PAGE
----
Michael Avenatti convicted of wire fraud and aggravated identity theft in Stormy Daniels case and faces up to 22 years in prison
Michael Avenatti was convicted of wire fraud and aggravated identity theft.
He faces up to 22 years in prison.
Avenatti was accused of stealing $300,000 from Stormy Daniels while representing her.
A jury on Friday convicted Michael Avenatti of wire fraud and aggravated identity theft following a widely watched trial. The former lawyer for adult film actress Stormy Daniels now faces up to 22 years in prison and was ordered to surrender by Monday at 5 p.m. PT.
Avenatti was accused, among other things, of stealing hundreds of thousands of dollars from Daniels while he represented her. The actress said then-candidate Donald Trump paid her $130,000 during the 2016 presidential election to stay silent about her past sexual relationship with him.
During opening arguments, federal prosecutors said Avenatti pocketed $300,000 out of Daniels' $800,000 book advance by forging her signature on a letter to the book's publisher. Assistant US attorney Andrew Rohrbach said that in addition to sending the unauthorized letter, Avenatti directed Daniels' agent to send money to his own bank account and lied to Daniels about where the money was.
"He told her that the publisher was being slow," Rohrbach said. "He told her the publisher was working on it. But the whole time he had the money and he was spending it."
The high stakes trial was full of plot twists, including Avenatti firing his lawyers and asking to represent himself, and cross-examining his former client on the witness stand.
At one point, Avenatti asked Daniels, whose real name is Stephanie Clifford, about her own public statements regarding his representation of her against Trump and Trump's longtime former fixer, Michael Cohen.
"Didn't you tell the New York Times that watching me work was like watching the Sistine Chapel painted?" Avenatti asked.
"That's what you told me to say," Daniels shot back.
When Daniels first took the stand, the majority of her testimony zeroed in on how Avenatti had allegedly lied to her about the disappearance of the money. But she appeared to become frustrated when her former lawyer pressed her on if he was respectful when he represented her against Trump.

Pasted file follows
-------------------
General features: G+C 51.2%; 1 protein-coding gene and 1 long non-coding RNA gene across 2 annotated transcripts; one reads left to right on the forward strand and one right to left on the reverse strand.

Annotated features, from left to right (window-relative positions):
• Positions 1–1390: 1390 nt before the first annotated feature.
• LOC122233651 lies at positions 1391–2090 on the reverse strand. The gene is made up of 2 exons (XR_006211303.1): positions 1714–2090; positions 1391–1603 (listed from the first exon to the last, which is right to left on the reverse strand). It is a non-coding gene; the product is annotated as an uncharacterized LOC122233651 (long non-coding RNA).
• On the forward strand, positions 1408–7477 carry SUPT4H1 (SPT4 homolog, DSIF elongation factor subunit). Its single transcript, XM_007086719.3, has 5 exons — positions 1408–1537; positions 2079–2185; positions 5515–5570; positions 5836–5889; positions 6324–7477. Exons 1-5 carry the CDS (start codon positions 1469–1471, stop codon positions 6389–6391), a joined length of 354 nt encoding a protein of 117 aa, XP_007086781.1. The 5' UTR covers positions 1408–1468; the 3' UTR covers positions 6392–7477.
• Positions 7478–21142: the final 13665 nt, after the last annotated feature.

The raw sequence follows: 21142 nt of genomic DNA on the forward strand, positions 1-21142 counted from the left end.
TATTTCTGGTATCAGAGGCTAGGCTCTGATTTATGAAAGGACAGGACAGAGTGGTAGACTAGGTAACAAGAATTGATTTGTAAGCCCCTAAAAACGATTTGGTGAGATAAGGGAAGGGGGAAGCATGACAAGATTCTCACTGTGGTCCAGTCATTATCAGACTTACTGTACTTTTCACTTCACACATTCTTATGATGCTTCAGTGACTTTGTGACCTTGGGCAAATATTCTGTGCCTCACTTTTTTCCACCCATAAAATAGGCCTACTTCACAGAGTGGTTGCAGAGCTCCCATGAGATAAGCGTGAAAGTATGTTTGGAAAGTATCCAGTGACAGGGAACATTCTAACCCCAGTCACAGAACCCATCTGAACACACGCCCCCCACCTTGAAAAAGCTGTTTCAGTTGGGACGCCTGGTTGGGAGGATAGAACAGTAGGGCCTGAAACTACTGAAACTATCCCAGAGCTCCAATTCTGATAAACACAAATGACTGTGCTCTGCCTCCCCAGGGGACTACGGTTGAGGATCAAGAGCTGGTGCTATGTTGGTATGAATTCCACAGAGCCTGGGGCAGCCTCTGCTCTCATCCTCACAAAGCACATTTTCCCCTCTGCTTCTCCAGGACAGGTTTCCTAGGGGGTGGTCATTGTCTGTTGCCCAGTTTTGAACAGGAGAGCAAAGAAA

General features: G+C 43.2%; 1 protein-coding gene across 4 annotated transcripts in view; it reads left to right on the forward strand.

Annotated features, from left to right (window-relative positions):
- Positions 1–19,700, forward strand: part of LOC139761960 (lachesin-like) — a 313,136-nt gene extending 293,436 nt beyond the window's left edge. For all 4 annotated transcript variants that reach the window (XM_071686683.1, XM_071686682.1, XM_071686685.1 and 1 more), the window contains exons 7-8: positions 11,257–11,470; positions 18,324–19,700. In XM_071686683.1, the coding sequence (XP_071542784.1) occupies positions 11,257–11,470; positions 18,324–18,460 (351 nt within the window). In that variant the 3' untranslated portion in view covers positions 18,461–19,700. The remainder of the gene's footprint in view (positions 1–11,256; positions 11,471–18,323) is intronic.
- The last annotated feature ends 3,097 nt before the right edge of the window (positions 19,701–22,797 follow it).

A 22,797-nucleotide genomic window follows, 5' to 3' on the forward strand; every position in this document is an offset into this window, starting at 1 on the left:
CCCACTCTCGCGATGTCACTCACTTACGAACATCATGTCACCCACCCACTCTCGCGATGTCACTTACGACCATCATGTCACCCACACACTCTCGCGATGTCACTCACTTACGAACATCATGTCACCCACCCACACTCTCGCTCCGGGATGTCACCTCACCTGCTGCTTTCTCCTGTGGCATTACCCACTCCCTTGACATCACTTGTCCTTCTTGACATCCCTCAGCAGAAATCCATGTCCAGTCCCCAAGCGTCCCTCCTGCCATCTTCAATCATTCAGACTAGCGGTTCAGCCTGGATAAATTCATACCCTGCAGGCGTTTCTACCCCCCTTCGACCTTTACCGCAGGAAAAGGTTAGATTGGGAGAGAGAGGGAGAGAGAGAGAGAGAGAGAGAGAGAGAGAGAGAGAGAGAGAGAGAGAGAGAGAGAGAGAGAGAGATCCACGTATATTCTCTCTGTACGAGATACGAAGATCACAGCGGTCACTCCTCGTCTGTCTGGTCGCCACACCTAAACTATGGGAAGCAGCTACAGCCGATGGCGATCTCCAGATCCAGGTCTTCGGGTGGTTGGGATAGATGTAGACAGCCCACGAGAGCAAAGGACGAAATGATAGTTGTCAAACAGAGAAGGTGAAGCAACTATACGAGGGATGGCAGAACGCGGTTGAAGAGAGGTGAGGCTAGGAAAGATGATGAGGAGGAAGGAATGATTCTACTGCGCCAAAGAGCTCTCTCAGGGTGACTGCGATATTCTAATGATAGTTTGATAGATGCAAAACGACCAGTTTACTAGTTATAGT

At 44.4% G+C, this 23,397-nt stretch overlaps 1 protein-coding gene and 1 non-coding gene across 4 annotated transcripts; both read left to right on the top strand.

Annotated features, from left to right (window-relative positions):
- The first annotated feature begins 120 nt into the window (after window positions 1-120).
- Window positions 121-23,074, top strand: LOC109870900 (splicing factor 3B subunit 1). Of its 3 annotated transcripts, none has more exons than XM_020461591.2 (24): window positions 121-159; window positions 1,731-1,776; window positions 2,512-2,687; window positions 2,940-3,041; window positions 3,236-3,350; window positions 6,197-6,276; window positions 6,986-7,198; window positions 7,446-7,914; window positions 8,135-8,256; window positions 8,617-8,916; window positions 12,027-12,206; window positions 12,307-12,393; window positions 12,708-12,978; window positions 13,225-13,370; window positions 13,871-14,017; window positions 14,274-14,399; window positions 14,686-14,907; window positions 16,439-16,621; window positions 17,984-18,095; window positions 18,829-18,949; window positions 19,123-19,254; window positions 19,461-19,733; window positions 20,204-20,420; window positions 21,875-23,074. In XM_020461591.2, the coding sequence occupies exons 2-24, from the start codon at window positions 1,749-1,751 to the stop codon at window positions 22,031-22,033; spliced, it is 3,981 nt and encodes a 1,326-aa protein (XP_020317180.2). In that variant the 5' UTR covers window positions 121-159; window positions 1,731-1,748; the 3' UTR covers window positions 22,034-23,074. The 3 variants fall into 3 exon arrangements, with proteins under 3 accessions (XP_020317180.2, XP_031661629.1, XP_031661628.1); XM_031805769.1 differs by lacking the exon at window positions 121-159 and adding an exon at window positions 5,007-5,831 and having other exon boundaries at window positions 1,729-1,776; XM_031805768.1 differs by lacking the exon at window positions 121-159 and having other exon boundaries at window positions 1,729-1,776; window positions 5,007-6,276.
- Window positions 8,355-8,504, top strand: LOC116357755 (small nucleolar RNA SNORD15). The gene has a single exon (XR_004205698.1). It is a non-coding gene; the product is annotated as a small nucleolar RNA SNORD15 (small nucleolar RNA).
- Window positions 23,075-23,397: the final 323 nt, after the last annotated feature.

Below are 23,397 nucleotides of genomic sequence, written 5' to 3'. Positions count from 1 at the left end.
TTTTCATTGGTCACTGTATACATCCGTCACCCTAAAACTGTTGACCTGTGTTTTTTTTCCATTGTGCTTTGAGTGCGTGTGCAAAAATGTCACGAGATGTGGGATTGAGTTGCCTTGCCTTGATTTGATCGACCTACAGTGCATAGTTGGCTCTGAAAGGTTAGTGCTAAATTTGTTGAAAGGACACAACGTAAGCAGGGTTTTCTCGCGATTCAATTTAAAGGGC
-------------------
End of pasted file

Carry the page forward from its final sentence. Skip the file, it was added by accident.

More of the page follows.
"You lied to me, that's not respectful," Daniels said, though she did later acknowledge telling federal investigators that Avenatti was polite and respectful towards her.
While making their case against Avenatti, prosecutors displayed text messages in which Daniels expressed deep frustration because she thought the publisher was withholding payment.
"I did not get paid today," she said in one message sent in 2018, about a month after she was supposed to receive the payment. "I am not fucking happy."
"The publisher owes me a payment," she wrote in another text. "This is bullshit."
Avenatti replied that he would "figure out" what was going on when in fact he had pocketed the money.
Avenatti maintained that he had done nothing wrong and said Daniels owed him money for the work he did as her lawyer. He also skewered prosecutors, saying their case against him was paper thin and comparing it to a meal that has a "cockroach in the middle of the plate," according to the New York Post.
Following Friday's verdict, one reporter asked Avenatti if he regretted firing his lawyers and representing himself.
"No, not at all," he replied.
Avenatti gained national attention when he represented Daniels in her high-profile lawsuit to break the nondisclosure agreement she signed agreeing to keep quiet about an affair she claims to have had with Trump in the mid-2000s.
The lawsuit resulted in the revelation that Cohen made an illegal hush-money payment to Daniels in the weeks before the 2016 presidential election. He later pleaded guilty to campaign finance violations, tax evasion, and bank fraud and said he broke election laws at Trump's direction. He served several years in prison as a result and was released in late November.
"Justice has been served," Cohen told Insider in response to Friday's verdict, adding that Avenatti has "shown himself to be what I have always known him to be…a conman, a liar and a thief."
Read the original article on Business Insider